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Reflections on “A Difficult Heritage”

March 29, 2019
Michele Bernardi and Arnold Holzknecht, untitled, 2017, LED lights, installation on Hans Piffrader, Il Trionfo del Fascismo, 1939–42, bas-relief, Palazzo delle Finanze, Bolzano (photograph by Laura Egger)
Nina Fischer e Maroan el Sani, Freedom of Movement, 2018
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By Claudia Trezza.

Many urban projects realized during the Ventennio remain part of the Italian land­scape. Together with architectural mon­uments and works of art, they constitute surviving traces of Fascist visual culture in contemporary Italy. Part of the national cultural patrimony and protected by pres­ervation laws, these vestiges have become the focus of a charged politicized debate as Italy comes to terms with a complicated chapter in its national history.

These delicate issues were the sub­ject of an international, interdisciplinary conference titled “A Difficult Heritage: The Afterlife of Fascist-Era Architecture, Monuments, and Works of Art in Italy,” held at the Biblioteca Hertziana and at AAR on March 11 and 12. The gathering was conceived and organized by Carmen Belmonte (2019 Italian Fellow) and supported by the Fellows Project Fund.

Fellows of AAR participated in the proceedings as speakers and session chairs, including Joshua Arthurs (2016), Franco Baldasso (2019), Jim Carter (2019), Lindsay Harris (2014), and Karyn Olivier (2019). The first day of talks concluded with a visit to see Mario Sironi’s painting L’Italia tra le Arti e le Scienze in the Aula Magna at La Sapienza, Università degli Studi di Roma, with conservator Eliana Billi.

A dozen architects, artists, and histori­ans—including prominent scholars Ester Coen, Michele Dantini, Giuliana Pieri, Andrea Pinotti, and Rosalia Vittorini—crit­ically examined the reception of numer­ous artifacts, including mural paintings, buildings, decorative arts, and sculpture, from the iconoclasm following the Fall of the Regime (July 25, 1943) to the present. Papers explored the ambiguous transi­tion from Fascism to the Republic and the dynamics of postwar censorship. Speakers reconsidered traditional historiogra­phy, questioning accepted art-historical narratives and underlining elements of continuity throughout the twentieth century. This included a second look at the damnatio memoriae implicating artists close to Mussolini’s regime and the role private collections played in the survival of Fascist-era artworks.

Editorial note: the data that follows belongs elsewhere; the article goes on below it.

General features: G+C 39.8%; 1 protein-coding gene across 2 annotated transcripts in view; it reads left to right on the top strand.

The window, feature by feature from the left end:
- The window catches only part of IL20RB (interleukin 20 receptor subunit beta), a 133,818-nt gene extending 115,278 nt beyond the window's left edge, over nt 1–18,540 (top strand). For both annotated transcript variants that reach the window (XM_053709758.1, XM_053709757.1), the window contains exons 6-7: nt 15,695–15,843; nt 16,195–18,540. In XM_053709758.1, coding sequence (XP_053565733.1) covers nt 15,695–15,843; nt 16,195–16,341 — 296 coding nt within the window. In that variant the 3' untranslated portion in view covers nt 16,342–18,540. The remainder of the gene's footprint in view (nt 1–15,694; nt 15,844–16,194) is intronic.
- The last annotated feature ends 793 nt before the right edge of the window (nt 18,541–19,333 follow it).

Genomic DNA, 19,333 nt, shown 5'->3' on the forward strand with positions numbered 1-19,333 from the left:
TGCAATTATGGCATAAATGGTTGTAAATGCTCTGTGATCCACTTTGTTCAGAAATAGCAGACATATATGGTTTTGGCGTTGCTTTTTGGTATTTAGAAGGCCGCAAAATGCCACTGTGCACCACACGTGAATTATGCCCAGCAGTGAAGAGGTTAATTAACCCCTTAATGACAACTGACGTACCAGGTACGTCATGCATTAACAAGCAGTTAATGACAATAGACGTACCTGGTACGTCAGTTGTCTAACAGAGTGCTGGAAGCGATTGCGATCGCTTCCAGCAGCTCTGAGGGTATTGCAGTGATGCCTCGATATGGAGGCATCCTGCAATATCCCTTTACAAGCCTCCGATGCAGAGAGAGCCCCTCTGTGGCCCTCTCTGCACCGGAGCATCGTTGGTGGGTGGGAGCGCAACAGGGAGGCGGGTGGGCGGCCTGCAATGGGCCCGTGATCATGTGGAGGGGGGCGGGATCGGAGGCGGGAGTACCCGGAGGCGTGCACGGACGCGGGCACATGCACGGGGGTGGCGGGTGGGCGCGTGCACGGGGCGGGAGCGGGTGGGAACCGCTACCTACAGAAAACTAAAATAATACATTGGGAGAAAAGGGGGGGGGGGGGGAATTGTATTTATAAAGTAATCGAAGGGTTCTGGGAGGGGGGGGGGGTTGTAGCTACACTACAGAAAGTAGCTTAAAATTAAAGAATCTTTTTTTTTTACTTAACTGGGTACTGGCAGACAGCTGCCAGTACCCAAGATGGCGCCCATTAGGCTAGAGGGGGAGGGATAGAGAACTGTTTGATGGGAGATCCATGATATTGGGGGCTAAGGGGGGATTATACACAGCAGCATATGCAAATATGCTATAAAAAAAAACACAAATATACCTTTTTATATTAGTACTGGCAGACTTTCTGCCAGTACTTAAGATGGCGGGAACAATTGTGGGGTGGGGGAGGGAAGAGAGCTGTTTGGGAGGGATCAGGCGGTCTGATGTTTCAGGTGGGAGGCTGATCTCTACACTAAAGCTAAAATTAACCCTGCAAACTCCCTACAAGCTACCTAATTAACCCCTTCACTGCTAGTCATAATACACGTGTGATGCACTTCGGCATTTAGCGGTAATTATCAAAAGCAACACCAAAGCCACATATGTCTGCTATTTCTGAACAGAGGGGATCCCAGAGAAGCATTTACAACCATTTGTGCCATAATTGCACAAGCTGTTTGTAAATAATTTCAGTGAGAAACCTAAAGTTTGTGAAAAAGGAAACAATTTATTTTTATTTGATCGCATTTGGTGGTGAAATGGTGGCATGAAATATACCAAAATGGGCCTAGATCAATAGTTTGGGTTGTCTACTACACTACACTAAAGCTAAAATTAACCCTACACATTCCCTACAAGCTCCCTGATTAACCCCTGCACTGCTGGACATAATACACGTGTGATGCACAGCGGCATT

Probing the theoretical concept of “dif­ficult heritage” related to the peculiarities of the Italian case, and comparing them to the situation in other countries, including Germany, Albania, and the United States, the conference addressed issues of resto­ration, display, and critical preservation of artifacts in public and institutional spaces.

The conference also fostered an open dialogue with artists whose work engages political monuments and multilayered memories in public space. Karyn Olivier (2019 Fellow) and two Berlin-based artists, Nina Fischer and Maroan El Sani, discussed strategies they employ in a variety of media.

“A Difficult Heritage” concluded with a Conversation | Conversazioni between Dell Upton, 2019 James Marston Fitch Resident in Historic Preservation and Conservation, and Adachiara Zevi, an architect, art historian, and president of Fondazione Bruno Zevi, moderated by AAR Director John Ochsendorf.